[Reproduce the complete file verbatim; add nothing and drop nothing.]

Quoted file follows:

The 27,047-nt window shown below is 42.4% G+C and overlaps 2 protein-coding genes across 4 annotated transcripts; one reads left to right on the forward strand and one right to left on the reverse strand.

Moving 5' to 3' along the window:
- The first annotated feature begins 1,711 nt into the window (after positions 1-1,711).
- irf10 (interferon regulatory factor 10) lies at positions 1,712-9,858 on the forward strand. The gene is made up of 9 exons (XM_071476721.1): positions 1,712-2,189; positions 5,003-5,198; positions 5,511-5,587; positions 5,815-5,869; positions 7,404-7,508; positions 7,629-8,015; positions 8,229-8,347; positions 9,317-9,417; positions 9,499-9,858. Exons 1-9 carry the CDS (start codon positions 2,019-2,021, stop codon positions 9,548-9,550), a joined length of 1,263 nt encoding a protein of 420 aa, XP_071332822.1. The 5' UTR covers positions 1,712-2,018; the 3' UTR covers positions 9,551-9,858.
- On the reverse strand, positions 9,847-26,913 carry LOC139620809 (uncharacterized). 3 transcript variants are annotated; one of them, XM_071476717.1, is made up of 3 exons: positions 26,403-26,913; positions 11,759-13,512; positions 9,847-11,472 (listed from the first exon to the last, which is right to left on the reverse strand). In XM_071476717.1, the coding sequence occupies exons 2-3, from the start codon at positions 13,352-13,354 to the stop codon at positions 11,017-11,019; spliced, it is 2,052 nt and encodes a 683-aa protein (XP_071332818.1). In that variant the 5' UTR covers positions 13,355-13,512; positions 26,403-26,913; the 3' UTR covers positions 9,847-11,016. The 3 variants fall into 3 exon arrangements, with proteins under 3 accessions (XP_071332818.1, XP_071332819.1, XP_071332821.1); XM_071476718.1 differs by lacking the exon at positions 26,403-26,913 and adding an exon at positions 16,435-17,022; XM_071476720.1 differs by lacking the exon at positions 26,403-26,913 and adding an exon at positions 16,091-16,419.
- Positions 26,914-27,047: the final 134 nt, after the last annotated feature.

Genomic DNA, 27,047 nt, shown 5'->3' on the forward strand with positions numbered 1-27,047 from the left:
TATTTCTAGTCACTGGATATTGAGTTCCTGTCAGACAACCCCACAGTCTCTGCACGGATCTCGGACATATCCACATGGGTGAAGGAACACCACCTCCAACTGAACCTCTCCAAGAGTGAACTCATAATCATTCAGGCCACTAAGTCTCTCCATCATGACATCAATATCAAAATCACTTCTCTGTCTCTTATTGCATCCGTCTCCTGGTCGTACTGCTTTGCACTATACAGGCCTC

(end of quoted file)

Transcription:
The 27,047-nt window shown below is 42.4% G+C and overlaps 2 protein-coding genes across 4 annotated transcripts; one reads left to right on the forward strand and one right to left on the reverse strand.

Moving 5' to 3' along the window:
- The first annotated feature begins 1,711 nt into the window (after positions 1-1,711).
- irf10 (interferon regulatory factor 10) lies at positions 1,712-9,858 on the forward strand. The gene is made up of 9 exons (XM_071476721.1): positions 1,712-2,189; positions 5,003-5,198; positions 5,511-5,587; positions 5,815-5,869; positions 7,404-7,508; positions 7,629-8,015; positions 8,229-8,347; positions 9,317-9,417; positions 9,499-9,858. Exons 1-9 carry the CDS (start codon positions 2,019-2,021, stop codon positions 9,548-9,550), a joined length of 1,263 nt encoding a protein of 420 aa, XP_071332822.1. The 5' UTR covers positions 1,712-2,018; the 3' UTR covers positions 9,551-9,858.
- On the reverse strand, positions 9,847-26,913 carry LOC139620809 (uncharacterized). 3 transcript variants are annotated; one of them, XM_071476717.1, is made up of 3 exons: positions 26,403-26,913; positions 11,759-13,512; positions 9,847-11,472 (listed from the first exon to the last, which is right to left on the reverse strand). In XM_071476717.1, the coding sequence occupies exons 2-3, from the start codon at positions 13,352-13,354 to the stop codon at positions 11,017-11,019; spliced, it is 2,052 nt and encodes a 683-aa protein (XP_071332818.1). In that variant the 5' UTR covers positions 13,355-13,512; positions 26,403-26,913; the 3' UTR covers positions 9,847-11,016. The 3 variants fall into 3 exon arrangements, with proteins under 3 accessions (XP_071332818.1, XP_071332819.1, XP_071332821.1); XM_071476718.1 differs by lacking the exon at positions 26,403-26,913 and adding an exon at positions 16,435-17,022; XM_071476720.1 differs by lacking the exon at positions 26,403-26,913 and adding an exon at positions 16,091-16,419.
- Positions 26,914-27,047: the final 134 nt, after the last annotated feature.

Genomic DNA, 27,047 nt, shown 5'->3' on the forward strand with positions numbered 1-27,047 from the left:
TATTTCTAGTCACTGGATATTGAGTTCCTGTCAGACAACCCCACAGTCTCTGCACGGATCTCGGACATATCCACATGGGTGAAGGAACACCACCTCCAACTGAACCTCTCCAAGAGTGAACTCATAATCATTCAGGCCACTAAGTCTCTCCATCATGACATCAATATCAAAATCACTTCTCTGTCTCTTATTGCATCCGTCTCCTGGTCGTACTGCTTTGCACTATACAGGCCTC